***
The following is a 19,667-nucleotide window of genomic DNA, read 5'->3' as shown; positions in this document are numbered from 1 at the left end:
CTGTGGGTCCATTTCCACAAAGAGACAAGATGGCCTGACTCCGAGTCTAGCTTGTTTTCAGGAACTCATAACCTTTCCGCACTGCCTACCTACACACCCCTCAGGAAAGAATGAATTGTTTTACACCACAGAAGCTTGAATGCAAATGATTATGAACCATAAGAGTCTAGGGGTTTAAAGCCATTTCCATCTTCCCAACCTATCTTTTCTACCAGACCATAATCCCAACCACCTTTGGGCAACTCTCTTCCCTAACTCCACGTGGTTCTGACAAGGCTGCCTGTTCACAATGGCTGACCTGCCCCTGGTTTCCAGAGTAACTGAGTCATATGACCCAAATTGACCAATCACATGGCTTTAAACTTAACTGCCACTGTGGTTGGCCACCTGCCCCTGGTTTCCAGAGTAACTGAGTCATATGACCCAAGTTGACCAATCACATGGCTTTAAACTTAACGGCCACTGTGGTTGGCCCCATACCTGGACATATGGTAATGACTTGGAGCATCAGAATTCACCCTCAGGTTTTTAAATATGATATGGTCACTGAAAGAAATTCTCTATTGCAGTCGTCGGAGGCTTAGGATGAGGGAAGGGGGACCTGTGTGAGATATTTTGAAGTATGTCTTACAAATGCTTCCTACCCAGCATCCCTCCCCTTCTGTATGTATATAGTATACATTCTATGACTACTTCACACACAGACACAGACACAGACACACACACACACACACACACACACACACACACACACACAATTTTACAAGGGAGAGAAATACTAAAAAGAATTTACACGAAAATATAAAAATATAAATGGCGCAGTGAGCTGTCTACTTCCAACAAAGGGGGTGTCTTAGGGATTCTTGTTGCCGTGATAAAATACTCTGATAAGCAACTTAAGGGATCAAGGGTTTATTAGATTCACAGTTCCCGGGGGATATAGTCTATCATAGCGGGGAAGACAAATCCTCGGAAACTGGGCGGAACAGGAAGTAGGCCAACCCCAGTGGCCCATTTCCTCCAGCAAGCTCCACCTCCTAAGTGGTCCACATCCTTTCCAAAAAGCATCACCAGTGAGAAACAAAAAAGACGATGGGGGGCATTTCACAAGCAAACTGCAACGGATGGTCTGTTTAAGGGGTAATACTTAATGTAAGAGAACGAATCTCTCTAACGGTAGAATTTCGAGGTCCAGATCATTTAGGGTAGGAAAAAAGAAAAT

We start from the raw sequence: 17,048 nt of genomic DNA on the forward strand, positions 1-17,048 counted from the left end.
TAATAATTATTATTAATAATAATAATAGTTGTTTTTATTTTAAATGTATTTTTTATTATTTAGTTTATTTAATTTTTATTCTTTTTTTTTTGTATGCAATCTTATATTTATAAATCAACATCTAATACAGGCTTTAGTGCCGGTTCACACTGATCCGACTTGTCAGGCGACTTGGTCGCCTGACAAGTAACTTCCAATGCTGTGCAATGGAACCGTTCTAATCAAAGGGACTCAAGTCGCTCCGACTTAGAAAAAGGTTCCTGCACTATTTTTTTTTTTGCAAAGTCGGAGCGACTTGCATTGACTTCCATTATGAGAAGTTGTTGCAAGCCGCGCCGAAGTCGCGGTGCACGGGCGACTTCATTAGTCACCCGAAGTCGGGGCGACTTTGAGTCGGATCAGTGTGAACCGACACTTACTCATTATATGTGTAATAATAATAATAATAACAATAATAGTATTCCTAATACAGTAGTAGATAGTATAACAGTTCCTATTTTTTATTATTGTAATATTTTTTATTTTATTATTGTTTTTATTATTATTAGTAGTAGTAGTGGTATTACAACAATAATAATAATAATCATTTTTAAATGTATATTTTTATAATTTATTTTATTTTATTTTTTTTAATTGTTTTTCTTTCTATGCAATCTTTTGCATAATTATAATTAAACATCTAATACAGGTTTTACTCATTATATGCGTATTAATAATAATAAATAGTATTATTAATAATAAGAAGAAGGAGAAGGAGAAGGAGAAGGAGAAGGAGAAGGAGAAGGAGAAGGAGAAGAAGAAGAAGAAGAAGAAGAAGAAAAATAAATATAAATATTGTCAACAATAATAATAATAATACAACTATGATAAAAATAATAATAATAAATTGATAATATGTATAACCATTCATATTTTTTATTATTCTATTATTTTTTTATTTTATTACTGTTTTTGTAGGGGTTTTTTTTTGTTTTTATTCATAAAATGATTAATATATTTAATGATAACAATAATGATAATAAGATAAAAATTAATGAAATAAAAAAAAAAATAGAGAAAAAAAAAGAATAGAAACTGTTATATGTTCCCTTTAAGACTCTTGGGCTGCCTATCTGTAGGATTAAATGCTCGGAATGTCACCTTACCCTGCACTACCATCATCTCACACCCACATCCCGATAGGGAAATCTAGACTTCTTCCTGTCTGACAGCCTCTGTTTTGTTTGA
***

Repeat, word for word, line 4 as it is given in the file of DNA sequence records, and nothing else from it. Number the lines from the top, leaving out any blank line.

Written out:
TAATAATTATTATTAATAATAATAATAGTTGTTTTTATTTTAAATGTATTTTTTATTATTTAGTTTATTTAATTTTTATTCTTTTTTTTTTGTATGCAATCTTATATTTATAAATCAACATCTAATACAGGCTTTAGTGCCGGTTCACACTGATCCGACTTGTCAGGCGACTTGGTCGCCTGACAAGTAACTTCCAATGCTGTGCAATGGAACCGTTCTAATCAAAGGGACTCAAGTCGCTCCGACTTAGAAAAAGGTTCCTGCACTATTTTTTTTTTTGCAAAGTCGGAGCGACTTGCATTGACTTCCATTATGAGAAGTTGTTGCAAGCCGCGCCGAAGTCGCGGTGCACGGGCGACTTCATTAGTCACCCGAAGTCGGGGCGACTTTGAGTCGGATCAGTGTGAACCGACACTTACTCATTATATGTGTAATAATAATAATAATAACAATAATAGTATTCCTAATACAGTAGTAGATAGTATAACAGTTCCTATTTTTTATTATTGTAATATTTTTTATTTTATTATTGTTTTTATTATTATTAGTAGTAGTAGTGGTATTACAACAATAATAATAATAATCATTTTTAAATGTATATTTTTATAATTTATTTTATTTTATTTTTTTTAATTGTTTTTCTTTCTATGCAATCTTTTGCATAATTATAATTAAACATCTAATACAGGTTTTACTCATTATATGCGTATTAATAATAATAAATAGTATTATTAATAATAAGAAGAAGGAGAAGGAGAAGGAGAAGGAGAAGGAGAAGGAGAAGGAGAAGGAGAAGAAGAAGAAGAAGAAGAAGAAGAAAAATAAATATAAATATTGTCAACAATAATAATAATAATACAACTATGATAAAAATAATAATAATAAATTGATAATATGTATAACCATTCATATTTTTTATTATTCTATTATTTTTTTATTTTATTACTGTTTTTGTAGGGGTTTTTTTTTGTTTTTATTCATAAAATGATTAATATATTTAATGATAACAATAATGATAATAAGATAAAAATTAATGAAATAAAAAAAAAAATAGAGAAAAAAAAAGAATAGAAACTGTTATATGTTCCCTTTAAGACTCTTGGGCTGCCTATCTGTAGGATTAAATGCTCGGAATGTCACCTTACCCTGCACTACCATCATCTCACACCCACATCCCGATAGGGAAATCTAGACTTCTTCCTGTCTGACAGCCTCTGTTTTGTTTGA